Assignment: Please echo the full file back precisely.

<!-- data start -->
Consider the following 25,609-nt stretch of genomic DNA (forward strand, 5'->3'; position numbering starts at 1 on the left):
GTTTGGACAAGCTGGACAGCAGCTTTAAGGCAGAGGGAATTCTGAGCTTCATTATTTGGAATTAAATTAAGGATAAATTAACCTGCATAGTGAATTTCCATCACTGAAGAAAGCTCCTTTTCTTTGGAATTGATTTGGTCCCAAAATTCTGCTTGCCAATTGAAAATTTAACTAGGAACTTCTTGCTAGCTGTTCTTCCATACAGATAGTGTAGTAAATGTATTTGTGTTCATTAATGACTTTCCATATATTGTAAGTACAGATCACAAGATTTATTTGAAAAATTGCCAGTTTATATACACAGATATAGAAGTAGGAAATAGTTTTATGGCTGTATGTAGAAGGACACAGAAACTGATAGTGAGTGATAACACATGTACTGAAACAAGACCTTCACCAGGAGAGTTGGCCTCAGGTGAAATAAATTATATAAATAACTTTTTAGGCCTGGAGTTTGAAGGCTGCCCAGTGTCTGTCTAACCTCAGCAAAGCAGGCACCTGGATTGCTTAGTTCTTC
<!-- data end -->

Consider the following 25,609-nt stretch of genomic DNA (forward strand, 5'->3'; position numbering starts at 1 on the left):
GTTTGGACAAGCTGGACAGCAGCTTTAAGGCAGAGGGAATTCTGAGCTTCATTATTTGGAATTAAATTAAGGATAAATTAACCTGCATAGTGAATTTCCATCACTGAAGAAAGCTCCTTTTCTTTGGAATTGATTTGGTCCCAAAATTCTGCTTGCCAATTGAAAATTTAACTAGGAACTTCTTGCTAGCTGTTCTTCCATACAGATAGTGTAGTAAATGTATTTGTGTTCATTAATGACTTTCCATATATTGTAAGTACAGATCACAAGATTTATTTGAAAAATTGCCAGTTTATATACACAGATATAGAAGTAGGAAATAGTTTTATGGCTGTATGTAGAAGGACACAGAAACTGATAGTGAGTGATAACACATGTACTGAAACAAGACCTTCACCAGGAGAGTTGGCCTCAGGTGAAATAAATTATATAAATAACTTTTTAGGCCTGGAGTTTGAAGGCTGCCCAGTGTCTGTCTAACCTCAGCAAAGCAGGCACCTGGATTGCTTAGTTCTTC